than half of DJJ's population is released from detention
within 10 days. Having one facility that focuses on
this group allows DJJ to identify issues with those
young people, connect with their families and make
As a single point of entry into the juvenile system,
(DJJ) incorporates basic elements in the first 10
days a youth is in detention. These elements include
physical and mental health assessments, orientation,
case management intake, screening for substance abuse and sexually transmitted
diseases (STD), and educational assessments and transition
address issues of stress and anxiety for newly admitted
youth, DJJ created an Orientation Program and produced
a video, In DJJ's Care,
which introduces youth to life in Secure Detention.
A second video, Finding Your Way,
educates youth about the court process and how cases
proceed through Family Court.
training for youth in detention. The program works
to develop life skills such as anger management, conflict
resolution, peer pressure, drug education, sexually
transmitted diseases, AIDS/HIV, personal hygiene and
other adolescent issues.
has also enhanced intake services to youth through
a number of relationships. A partnership with the
New York City Department of Health and Mental Hygiene (DHMH) provides
STD testing, including screening for Chlamydia. DOH
also provides residents with education on HIV/AIDS
and substance abuse prevention. The NYC Department
of Education now provides educational assessments
and transition services for youth entering and leaving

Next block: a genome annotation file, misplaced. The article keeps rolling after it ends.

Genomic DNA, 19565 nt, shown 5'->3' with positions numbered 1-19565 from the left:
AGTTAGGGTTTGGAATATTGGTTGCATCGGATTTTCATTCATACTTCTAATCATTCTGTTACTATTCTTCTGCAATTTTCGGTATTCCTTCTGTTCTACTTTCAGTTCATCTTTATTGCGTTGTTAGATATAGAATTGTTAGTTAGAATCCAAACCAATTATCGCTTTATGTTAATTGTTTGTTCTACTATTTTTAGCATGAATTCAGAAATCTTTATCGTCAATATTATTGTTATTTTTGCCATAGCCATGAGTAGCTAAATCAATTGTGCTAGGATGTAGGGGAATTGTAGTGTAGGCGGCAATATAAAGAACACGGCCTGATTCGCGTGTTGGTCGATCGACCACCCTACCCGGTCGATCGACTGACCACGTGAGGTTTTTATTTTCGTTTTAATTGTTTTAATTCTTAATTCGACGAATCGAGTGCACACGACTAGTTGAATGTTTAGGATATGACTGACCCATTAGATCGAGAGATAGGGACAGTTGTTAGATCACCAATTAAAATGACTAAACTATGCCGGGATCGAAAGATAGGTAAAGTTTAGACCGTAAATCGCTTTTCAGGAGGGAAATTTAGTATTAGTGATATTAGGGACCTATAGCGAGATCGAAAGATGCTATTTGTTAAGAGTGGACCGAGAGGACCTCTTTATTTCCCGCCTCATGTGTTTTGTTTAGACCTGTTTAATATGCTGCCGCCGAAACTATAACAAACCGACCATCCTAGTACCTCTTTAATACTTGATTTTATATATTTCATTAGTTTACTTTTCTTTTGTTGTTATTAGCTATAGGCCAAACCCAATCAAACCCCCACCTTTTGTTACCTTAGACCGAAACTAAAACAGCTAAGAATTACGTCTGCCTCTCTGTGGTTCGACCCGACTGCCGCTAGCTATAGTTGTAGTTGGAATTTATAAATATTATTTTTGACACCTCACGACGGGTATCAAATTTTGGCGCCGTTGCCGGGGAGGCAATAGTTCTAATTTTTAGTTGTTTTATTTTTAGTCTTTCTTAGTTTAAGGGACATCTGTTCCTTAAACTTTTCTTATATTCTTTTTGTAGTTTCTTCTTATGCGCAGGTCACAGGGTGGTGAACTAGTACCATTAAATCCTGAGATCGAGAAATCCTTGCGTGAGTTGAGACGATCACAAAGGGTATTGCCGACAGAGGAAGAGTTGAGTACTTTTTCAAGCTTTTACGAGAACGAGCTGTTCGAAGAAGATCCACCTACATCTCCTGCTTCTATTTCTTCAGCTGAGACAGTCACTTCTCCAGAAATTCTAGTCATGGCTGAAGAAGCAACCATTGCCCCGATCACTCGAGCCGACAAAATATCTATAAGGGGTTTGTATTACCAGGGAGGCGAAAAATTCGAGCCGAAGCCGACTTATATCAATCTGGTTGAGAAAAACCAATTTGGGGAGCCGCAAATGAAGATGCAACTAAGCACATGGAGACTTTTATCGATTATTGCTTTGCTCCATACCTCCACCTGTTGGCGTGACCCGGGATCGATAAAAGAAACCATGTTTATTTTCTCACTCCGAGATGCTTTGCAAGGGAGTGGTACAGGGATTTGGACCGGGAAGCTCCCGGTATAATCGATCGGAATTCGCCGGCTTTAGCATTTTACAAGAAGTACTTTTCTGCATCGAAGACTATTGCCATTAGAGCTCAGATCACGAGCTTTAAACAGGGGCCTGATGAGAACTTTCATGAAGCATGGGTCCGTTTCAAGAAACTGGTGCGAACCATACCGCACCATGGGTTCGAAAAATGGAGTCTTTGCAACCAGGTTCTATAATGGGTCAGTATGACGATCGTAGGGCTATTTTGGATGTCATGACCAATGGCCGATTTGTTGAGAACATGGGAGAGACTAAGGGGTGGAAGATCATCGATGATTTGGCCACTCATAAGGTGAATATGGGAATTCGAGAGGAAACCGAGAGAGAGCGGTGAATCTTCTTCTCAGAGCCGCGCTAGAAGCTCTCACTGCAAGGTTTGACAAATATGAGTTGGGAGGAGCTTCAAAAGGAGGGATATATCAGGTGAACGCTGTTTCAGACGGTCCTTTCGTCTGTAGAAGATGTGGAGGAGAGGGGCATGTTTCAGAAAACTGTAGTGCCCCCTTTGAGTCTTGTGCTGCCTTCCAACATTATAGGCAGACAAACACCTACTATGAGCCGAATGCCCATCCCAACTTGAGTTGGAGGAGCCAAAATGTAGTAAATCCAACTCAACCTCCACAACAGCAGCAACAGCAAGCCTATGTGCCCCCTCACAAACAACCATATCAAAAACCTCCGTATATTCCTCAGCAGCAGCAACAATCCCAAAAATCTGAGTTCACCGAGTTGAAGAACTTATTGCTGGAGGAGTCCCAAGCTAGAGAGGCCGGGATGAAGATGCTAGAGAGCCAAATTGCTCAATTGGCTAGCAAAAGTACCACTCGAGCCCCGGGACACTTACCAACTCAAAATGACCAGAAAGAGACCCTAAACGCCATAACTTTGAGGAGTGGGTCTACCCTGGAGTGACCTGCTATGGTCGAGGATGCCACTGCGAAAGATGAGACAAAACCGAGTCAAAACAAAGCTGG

the system, as well as GED instruction and testing.
partnership involves the Vera Institute of Justice,
the Police Department and the City's Administration
for Children's Services (ACS) through Project
Confirm. This program identifies youth who have
been arrested and are known to the Foster Care System,
so that an ACS representative can advocate on their
behalf, at the first court appearance, to minimize
address substance abuse among youth in its custody,
DJJ joined with the Vera Institute to develop an innovative
portable model titled Adolescent Portable Therapy
(APT) that begins treatment in detention and follows
youth within the system and upon release to ensure
Through contract with several community-based organizations that started in 2005, DJJ began offering workshops and ralated services to its residents designed to help detained youth in dealing with mental health, social and life issues while they are in and after they leave detention. Gender specific services for girls, and conflict resolution and peer mediation training, literacy individual and group tutorials for our residents are among the recent service features that have been added to programs designed to meet the changing needs of detained youth. The Department also offers a series of personal and professional development workshops covering several subject areas.
a new Comprehensive Justice Information System (CJIS),
which combines Juvenile Justice information from DJJ
with the New York City Department of Probation, the
Police Department, the District Attorney's Office,
and the Office of the Corporation Counsel, allows
for shared data among the agencies.
allows selected users to track a juvenile's status
from initiation of a civil or criminal action through
final disposition, anywhere in the justice system.
CJIS allows DJJ to have more complete control and
maintain organization of a resident's essential information
in a single database.